One fewer public editor: Not needed anymore, or needed more than ever?
In the past, even ESPN executives would refer to the multi-platform sports news network as “a walking conflict of interest.” On Wednesday, ESPN announced it cut its public editor position, explaining that real-time social feedback has reduced the need for a separate ombudsman-style internal checker and explainer to the public.
The Undefeated’s editor-in-chief, Kevin Merida, an ESPN senior vice president and chair of its editorial board, noted the elimination of the New York Times and Washington Post public editors preceded ESPN’s move. NPR and PBS are among the shrinking ranks of news organizations with outside public editors.
Merida said his editorial board meets regularly on the kinds of current journalistic issues and best practices a public editor might handle. “No one holds our journalists to higher standards than we do,” Merida wrote in a statement.
Margaret Sullivan, a former New York Times public editor and now a Washington Post media reporter, said "the rise of social media" is a poor reason to cut the job. "A Twitter mob is not an independent internal watchdog with the authority to get answers, thoughtfully analyze them, and present them to the public," Sullivan tweeted Thursday. "And please understand, I like a good Twitter mob."
The ESPN position, created in 2005, was last held by Jim Brady, former Washington Post digital chief and CEO of Spirited Media. Brady, whose two-plus-year term ended in March, was unsurprised. “Sorry to see this,” he tweeted Wednesday morning, “though when my term ended, it felt like continuing to have the position was a 50-50 proposition at best.”
In his final column, Brady questioned whether new president James Pitaro would show the same commitment to journalism as his predecessor, John Skipper.
Another point: “Transparency: ESPN needs to make this a higher priority,” wrote Brady, who advocated for another public editor. “No one expects the network to openly discuss everything inside its walls, but there are times when ESPN has hurt itself publicly by not explaining decisions or failing to make important corrections in a timely manner.”
Poynter Institute Vice President Kelly McBride, who headed a Poynter public editor unit for ESPN in 2011 and 2012, reinforced Brady’s comments, noting the network both covers and pays for the rights to coverage in many sports.
“Any news organization could use a public-facing accountability figure,” McBride said. “ESPN, in particular, needs one if it wants its journalism to be taken seriously, because it has so many conflicts of interest.”
A scoop from the ‘barista whisper network’: Alt-weekly turns tip into national story
The abrupt firing of two baristas for a rap song playing in a Duke University coffeehouse has morphed into a national story with questions of race, justice, culture and even technological literacy.
Behind it is the IndyWeek alternative weekly for Raleigh, Durham and Chapel Hill, and a freelance reporter, Katie Jean Fernelius, who heard something from baristas — what she called the “barista whisper network” — on Monday night.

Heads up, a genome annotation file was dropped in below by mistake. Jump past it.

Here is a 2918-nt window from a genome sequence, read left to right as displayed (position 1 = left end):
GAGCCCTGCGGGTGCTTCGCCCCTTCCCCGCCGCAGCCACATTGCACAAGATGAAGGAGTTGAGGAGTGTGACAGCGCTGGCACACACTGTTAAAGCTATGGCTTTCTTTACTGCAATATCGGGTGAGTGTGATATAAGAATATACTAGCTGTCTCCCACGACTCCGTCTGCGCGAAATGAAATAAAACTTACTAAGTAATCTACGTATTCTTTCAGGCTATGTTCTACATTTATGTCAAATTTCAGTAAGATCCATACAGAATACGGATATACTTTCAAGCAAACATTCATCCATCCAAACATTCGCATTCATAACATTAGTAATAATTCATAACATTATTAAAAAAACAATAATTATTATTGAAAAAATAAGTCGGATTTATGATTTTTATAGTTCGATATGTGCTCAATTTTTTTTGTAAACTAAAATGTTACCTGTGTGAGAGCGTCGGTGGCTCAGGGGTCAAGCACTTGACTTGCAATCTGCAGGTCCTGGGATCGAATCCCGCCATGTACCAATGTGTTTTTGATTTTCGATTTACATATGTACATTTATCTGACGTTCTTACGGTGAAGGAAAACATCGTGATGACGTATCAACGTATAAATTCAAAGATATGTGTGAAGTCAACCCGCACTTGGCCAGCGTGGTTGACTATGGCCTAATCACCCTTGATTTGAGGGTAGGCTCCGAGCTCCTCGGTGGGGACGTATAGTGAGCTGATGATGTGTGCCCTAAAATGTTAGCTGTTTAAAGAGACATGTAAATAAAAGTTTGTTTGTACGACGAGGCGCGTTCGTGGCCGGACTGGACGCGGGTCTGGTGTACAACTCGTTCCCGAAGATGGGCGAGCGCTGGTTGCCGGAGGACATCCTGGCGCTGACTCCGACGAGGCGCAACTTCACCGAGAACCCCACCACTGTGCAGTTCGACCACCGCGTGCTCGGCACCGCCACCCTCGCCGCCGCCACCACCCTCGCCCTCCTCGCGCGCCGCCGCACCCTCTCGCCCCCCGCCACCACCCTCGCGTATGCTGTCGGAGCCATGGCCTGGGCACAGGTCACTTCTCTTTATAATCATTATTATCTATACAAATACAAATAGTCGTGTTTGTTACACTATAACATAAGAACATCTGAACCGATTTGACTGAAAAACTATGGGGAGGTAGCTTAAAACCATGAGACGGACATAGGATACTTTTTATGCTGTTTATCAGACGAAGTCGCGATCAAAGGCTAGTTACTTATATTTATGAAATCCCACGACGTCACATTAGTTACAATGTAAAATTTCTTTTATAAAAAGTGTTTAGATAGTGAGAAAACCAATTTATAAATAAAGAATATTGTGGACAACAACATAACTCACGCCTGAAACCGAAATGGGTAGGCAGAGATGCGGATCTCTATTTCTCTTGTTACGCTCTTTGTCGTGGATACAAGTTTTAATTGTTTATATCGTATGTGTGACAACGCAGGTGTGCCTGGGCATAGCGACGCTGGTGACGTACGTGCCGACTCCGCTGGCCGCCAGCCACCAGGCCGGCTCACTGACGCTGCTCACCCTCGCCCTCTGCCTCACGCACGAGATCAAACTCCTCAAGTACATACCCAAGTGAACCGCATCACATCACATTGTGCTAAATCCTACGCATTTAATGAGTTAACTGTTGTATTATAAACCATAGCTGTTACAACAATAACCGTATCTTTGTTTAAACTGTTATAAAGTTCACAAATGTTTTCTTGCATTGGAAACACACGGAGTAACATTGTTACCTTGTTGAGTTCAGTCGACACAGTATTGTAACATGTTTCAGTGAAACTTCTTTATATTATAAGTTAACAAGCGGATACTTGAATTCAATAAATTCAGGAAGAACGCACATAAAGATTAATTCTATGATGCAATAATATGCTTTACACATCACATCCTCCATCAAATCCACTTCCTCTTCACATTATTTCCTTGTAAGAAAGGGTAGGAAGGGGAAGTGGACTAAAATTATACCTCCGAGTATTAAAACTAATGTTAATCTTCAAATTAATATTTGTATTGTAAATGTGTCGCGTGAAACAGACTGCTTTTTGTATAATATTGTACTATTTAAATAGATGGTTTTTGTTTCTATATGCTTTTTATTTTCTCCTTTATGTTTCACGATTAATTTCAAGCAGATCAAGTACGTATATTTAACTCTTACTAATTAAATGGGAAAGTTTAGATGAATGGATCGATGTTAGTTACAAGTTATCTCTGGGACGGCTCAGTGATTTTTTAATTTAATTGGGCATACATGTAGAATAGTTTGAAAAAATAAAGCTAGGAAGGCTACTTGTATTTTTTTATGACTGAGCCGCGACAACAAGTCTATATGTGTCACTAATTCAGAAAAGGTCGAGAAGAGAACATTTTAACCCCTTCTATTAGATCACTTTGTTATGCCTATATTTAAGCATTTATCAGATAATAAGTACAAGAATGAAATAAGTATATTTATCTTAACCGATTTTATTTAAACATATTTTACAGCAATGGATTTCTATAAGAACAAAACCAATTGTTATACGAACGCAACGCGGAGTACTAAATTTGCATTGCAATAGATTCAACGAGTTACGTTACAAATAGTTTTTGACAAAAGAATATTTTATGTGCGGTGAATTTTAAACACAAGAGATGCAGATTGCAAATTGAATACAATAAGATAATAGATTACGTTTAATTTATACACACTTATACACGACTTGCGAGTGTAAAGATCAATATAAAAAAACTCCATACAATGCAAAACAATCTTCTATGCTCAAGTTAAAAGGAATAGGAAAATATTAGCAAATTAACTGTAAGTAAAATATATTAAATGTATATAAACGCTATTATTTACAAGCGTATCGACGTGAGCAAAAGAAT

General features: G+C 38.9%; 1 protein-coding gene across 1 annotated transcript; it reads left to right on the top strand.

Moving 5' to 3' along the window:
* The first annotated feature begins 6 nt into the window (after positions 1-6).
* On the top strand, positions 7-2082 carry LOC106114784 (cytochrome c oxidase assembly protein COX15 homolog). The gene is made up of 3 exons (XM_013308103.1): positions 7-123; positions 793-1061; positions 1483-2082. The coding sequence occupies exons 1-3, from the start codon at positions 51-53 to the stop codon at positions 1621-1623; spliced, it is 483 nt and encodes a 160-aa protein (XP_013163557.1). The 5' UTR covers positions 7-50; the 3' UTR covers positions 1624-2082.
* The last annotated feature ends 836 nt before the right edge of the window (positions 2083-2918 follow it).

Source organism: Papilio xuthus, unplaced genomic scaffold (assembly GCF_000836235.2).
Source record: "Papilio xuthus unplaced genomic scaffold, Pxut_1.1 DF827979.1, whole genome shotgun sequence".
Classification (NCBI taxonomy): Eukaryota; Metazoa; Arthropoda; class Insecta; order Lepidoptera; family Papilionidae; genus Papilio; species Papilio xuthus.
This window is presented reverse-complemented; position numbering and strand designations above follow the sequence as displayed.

By Wednesday, she had confirmed it: A Duke vice president, Larry Moneta, who is white, said he was offended by the rap song, Young Dolph’s “Get Paid,” that was playing when he entered the Joe Van Gogh shop during a Friday afternoon rush. Barista Britni Brown, who is African-American, apologized, immediately switched off the song and offered to comp his usual vegan muffin for inconveniencing him. Nope, he said.
Ten minutes later, the owner of the coffee chain called Brown, who said her smartphone was connected to a Spotify channel that played that song. On Monday, the two baristas, contract employees with good work records, were fired. Brown told Fernelius the other barista had nothing to do with the dispute, but he was white and the dismissal of both would make it seem not racially discriminatory.
A human resources official for Joe Van Gogh, which has a contract with Duke, was reluctant to give them a job in another location for fear that the Duke official might see them there, Fernelius said in an interview, citing an audiotape of the employees’ firing on Monday. Supporters of the fired baristas have asked other coffee shops to hire them, Fernelius said.
A technological gulf might have contributed to the disagreement. The older Duke official may have been unfamiliar with Spotify, thinking every song was contributed by an employee, like a mixtape, which is sometimes but not always the case. The cashier told Fernelius that she had been busy and wasn't paying attention to the song, which includes the N-word and F-bombs.
Nationally, activists such as Deray McKesson and Shaun King shared the story with their social audiences, some of whom urged the firing of the Duke official. Young Dolph tweeted the story to his 517,000 followers, one of whom responded, “Get them a lawyer Dolph, beat the case so everyday we celebrate.”
Moneta, the Duke vice president, came under fire last month after sending out a student-wide email with the topic “Good Sex.” The April 18 message was about a campus-wide survey on sexual harassment and assault. In the email, Moneta encouraged greater survey participation by male students, saying “step up guys!”